Wow, I enjoyed replicating this neatly written paper by Ronald Hochreiter.

Ronald is an Assistant Professor at the Vienna University of Economics and Business (Institute for Statistics and Mathematics).

In his paper he applies **evolutionary optimization** techniques to compute optimal **rule-based trading strategies** based on **financial sentiment data**.

- Title: Computing trading strategies based on financial sentiment data using evolutionary optimization
- Author: Ronald Hochreiter
- Book: Mendel 2015, Recent Advances in Soft Computing,

The series “Advances in Intelligent Systems and Computing”, Volume 378 2015, Springer - Sources: doi: http://dx.doi.org/10.1007/978-3-319-19824-8_15

http://arxiv.org/pdf/1504.02972v1.pdf

The evolutionary technique is a general **Genetic Algorithm (GA). **

The GA is a mathematical optimization algorithm drawing inspiration from the processes of ** biological evolution **to breed solutions to problems. Each member of the population (

**) encodes a solution (**

*genotype***) to the problem. Evolution in the population of encodings is simulated by means of evolutionary processes;**

*phenotype**.*

**selection**,**crossover**and**mutation**Selection exploits information in the current population, concentrating interest on high-fitness solutions. Crossover and mutation perturb these solutions in an attempt to uncover better solutions. Mutation does this by introducing new gene values into the population, while crossover allows the recombination of fragments of existing solutions to create new ones.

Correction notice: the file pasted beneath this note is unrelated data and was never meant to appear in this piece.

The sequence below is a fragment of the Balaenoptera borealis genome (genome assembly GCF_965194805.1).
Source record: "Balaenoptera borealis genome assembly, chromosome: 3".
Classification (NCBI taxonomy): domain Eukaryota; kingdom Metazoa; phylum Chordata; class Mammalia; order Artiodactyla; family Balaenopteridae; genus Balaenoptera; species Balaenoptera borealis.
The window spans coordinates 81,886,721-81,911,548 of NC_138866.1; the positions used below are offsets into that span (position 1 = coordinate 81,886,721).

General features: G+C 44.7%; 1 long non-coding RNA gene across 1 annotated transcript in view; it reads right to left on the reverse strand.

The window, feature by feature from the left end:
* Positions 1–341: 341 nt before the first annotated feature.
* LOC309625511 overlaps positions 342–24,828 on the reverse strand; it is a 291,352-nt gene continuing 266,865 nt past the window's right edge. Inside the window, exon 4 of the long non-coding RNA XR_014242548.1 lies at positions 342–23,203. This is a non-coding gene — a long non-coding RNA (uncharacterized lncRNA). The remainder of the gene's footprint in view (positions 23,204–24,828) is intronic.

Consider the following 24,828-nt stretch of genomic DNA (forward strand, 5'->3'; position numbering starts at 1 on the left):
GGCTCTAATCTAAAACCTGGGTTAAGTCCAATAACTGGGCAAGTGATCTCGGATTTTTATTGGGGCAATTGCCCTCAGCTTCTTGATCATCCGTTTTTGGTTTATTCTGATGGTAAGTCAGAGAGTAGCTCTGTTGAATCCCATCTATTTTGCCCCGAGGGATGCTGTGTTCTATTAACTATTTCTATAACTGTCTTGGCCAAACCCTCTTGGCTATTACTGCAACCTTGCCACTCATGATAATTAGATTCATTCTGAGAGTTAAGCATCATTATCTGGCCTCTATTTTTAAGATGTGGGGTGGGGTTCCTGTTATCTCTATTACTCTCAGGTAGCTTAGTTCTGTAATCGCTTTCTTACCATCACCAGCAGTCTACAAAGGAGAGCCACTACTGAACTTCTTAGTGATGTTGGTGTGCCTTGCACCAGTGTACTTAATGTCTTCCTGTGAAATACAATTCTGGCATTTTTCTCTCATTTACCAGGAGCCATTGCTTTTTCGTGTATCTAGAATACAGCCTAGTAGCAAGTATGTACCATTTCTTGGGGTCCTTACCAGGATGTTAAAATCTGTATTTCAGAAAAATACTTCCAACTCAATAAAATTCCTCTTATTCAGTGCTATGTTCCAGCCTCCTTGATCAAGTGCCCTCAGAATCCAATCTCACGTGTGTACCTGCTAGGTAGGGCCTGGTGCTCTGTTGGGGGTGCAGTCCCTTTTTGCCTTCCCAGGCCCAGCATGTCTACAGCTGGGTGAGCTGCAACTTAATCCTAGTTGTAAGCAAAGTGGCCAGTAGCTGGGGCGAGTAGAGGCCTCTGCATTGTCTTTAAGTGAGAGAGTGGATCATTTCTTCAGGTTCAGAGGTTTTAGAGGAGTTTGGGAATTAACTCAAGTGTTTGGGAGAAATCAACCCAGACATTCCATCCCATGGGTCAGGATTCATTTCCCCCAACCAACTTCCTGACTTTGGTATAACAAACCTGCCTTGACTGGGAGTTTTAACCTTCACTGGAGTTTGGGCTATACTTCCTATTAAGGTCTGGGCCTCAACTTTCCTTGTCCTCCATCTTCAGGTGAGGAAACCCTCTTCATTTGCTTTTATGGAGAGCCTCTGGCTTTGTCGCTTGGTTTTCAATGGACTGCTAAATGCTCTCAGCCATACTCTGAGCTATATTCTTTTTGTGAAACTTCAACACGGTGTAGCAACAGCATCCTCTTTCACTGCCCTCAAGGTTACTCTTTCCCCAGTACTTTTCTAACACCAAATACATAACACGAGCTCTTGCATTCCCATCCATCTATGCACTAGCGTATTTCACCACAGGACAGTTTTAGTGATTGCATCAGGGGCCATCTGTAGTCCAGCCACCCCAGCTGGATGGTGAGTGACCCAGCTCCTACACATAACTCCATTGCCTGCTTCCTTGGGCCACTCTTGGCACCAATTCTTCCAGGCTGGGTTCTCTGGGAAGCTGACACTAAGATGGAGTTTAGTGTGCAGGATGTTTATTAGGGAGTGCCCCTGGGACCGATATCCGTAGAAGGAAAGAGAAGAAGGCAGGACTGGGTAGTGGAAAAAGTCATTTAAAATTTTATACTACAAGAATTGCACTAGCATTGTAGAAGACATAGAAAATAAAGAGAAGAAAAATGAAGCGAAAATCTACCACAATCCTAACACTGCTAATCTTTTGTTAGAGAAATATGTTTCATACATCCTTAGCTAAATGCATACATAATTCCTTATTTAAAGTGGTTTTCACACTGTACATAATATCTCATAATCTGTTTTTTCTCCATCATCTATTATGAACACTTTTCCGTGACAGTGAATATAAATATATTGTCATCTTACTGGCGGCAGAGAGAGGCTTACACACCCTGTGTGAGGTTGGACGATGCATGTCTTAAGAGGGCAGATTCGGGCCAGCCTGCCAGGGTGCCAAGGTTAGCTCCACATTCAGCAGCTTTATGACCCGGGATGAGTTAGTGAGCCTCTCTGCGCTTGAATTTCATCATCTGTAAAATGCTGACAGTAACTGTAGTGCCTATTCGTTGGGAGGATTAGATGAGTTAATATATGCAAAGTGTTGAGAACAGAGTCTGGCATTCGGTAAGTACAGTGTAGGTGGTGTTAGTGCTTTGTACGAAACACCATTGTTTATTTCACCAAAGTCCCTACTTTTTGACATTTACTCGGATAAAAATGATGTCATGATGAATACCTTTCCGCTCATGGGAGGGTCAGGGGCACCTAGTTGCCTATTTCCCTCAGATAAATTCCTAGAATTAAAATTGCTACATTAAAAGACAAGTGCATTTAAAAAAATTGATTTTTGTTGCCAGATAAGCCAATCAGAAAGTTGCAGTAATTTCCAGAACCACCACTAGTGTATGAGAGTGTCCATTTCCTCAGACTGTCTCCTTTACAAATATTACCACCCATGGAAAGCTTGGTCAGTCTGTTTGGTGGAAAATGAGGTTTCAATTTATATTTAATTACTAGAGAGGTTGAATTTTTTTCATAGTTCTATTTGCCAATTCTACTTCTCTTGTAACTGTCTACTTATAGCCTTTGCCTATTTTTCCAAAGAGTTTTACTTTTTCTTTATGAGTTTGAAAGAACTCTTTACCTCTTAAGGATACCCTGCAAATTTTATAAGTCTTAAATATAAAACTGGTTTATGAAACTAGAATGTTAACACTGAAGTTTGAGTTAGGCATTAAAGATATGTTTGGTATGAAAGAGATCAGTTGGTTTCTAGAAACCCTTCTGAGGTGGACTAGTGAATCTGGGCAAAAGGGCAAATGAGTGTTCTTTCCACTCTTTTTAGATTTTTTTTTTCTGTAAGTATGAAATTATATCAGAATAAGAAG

After reading Ronald’s paper I immediately wanted to test the hypothesis that the model is good at predicting the 1-day ahead direction of returns. For example, when the rule determines to go long, are the next day returns positive and when the rule determines to exit the long position or stay flat, are the next day returns negative. The results are not much better than a flip of a coin (see the results in the attachment below). Also, turnover is high (see the plot) which may warrant the strategy useless.

However, many variations on this genetic algorithm exist; different *selection* and *mutation* operators could be tested and a *crossover* operator could be added. Instead of using financial sentiment data a variety of **technical indicators** could be used for generating an optimal trading rule – *e.g. see “Evolving Trading Rule-Based Policies“.*

I emailed Ronald to get clarification regarding several questions I had. He kindly and swiftly responded with appropriate answers.

- No crossover is used as the chromosome is too short.
- The target return for the Markowitz portfolio is calculated as the mean of the scenario means, i.e. mean of the mean vector.
- Pyramiding is not considered. The rule just checks whether we are invested (long) in the asset or not.
- A maximum number of iterations is specified as the stopping rule.

Like my earlier post, End-of-Day (EOD) stock prices are sourced from QuoteMedia through Quandl’s premium subscription and the StockTwits data is sourced from PsychSignal.

The following comparisons and portfolios were constructed:

- In-Sample single stock results – Long-only buy-and-hold strategy vs. Optimal rule-based trading strategy
- Out-of-Sample Buy-and-hold optimal Markowitz portfolio
- Out-of-Sample Buy-and-hold 1-over-N portfolio
- Out-of-Sample Equally weighted portfolio of the single investment evolutionary strategies

I used R packages **quadprog **and **PerformanceAnalytics **but I wrote my own Genetic Algorithm. I’ll continue using this algorithm to evaluate other *indicators*, *signals* and *rules* 🙂

Here’s some code with the results. The evolutionary risk metrics (pg. 11) are not as good as those in the original paper (I used 100 *generations *for my GA) but as you can see, my output is almost identical to Ronald’s. A *clone* perhaps – hehe.

*If you have a specific paper or strategy that you would like replicated, either for viewing publically or for private use, please contact me.*